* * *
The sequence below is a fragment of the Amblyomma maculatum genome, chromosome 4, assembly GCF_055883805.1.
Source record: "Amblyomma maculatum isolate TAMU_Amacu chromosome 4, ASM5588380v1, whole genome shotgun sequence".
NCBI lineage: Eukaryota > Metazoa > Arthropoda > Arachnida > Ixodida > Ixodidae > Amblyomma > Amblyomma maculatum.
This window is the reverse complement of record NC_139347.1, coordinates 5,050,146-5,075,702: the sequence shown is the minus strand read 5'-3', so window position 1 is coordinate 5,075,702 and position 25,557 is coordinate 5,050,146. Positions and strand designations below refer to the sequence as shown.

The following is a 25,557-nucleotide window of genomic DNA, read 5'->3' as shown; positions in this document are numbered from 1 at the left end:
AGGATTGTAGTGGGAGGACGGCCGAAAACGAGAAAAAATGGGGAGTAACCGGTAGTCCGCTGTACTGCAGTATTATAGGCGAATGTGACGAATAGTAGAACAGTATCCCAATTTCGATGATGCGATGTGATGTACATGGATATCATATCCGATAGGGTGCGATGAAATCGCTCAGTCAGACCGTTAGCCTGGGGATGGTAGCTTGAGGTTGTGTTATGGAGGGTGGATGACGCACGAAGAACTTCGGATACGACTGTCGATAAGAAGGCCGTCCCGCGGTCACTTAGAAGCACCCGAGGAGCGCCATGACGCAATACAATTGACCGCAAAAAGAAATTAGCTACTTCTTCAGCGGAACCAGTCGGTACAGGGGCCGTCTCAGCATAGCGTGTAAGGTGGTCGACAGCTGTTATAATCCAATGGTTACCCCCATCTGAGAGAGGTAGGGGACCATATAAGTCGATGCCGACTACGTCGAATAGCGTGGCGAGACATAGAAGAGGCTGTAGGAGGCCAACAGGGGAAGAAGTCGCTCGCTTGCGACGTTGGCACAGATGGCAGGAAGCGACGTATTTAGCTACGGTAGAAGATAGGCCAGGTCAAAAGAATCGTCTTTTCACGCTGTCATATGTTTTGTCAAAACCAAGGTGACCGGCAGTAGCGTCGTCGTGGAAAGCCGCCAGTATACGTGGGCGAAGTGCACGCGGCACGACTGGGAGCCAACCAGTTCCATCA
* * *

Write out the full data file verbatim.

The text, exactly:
The sequence below is a fragment of the Amblyomma maculatum genome, chromosome 4, assembly GCF_055883805.1.
Source record: "Amblyomma maculatum isolate TAMU_Amacu chromosome 4, ASM5588380v1, whole genome shotgun sequence".
NCBI lineage: Eukaryota > Metazoa > Arthropoda > Arachnida > Ixodida > Ixodidae > Amblyomma > Amblyomma maculatum.
This window is the reverse complement of record NC_139347.1, coordinates 5,050,146-5,075,702: the sequence shown is the minus strand read 5'-3', so window position 1 is coordinate 5,075,702 and position 25,557 is coordinate 5,050,146. Positions and strand designations below refer to the sequence as shown.

The following is a 25,557-nucleotide window of genomic DNA, read 5'->3' as shown; positions in this document are numbered from 1 at the left end:
AGGATTGTAGTGGGAGGACGGCCGAAAACGAGAAAAAATGGGGAGTAACCGGTAGTCCGCTGTACTGCAGTATTATAGGCGAATGTGACGAATAGTAGAACAGTATCCCAATTTCGATGATGCGATGTGATGTACATGGATATCATATCCGATAGGGTGCGATGAAATCGCTCAGTCAGACCGTTAGCCTGGGGATGGTAGCTTGAGGTTGTGTTATGGAGGGTGGATGACGCACGAAGAACTTCGGATACGACTGTCGATAAGAAGGCCGTCCCGCGGTCACTTAGAAGCACCCGAGGAGCGCCATGACGCAATACAATTGACCGCAAAAAGAAATTAGCTACTTCTTCAGCGGAACCAGTCGGTACAGGGGCCGTCTCAGCATAGCGTGTAAGGTGGTCGACAGCTGTTATAATCCAATGGTTACCCCCATCTGAGAGAGGTAGGGGACCATATAAGTCGATGCCGACTACGTCGAATAGCGTGGCGAGACATAGAAGAGGCTGTAGGAGGCCAACAGGGGAAGAAGTCGCTCGCTTGCGACGTTGGCACAGATGGCAGGAAGCGACGTATTTAGCTACGGTAGAAGATAGGCCAGGTCAAAAGAATCGTCTTTTCACGCTGTCATATGTTTTGTCAAAACCAAGGTGACCGGCAGTAGCGTCGTCGTGGAAAGCCGCCAGTATACGTGGGCGAAGTGCACGCGGCACGACTGGGAGCCAACCAGTTCCATCA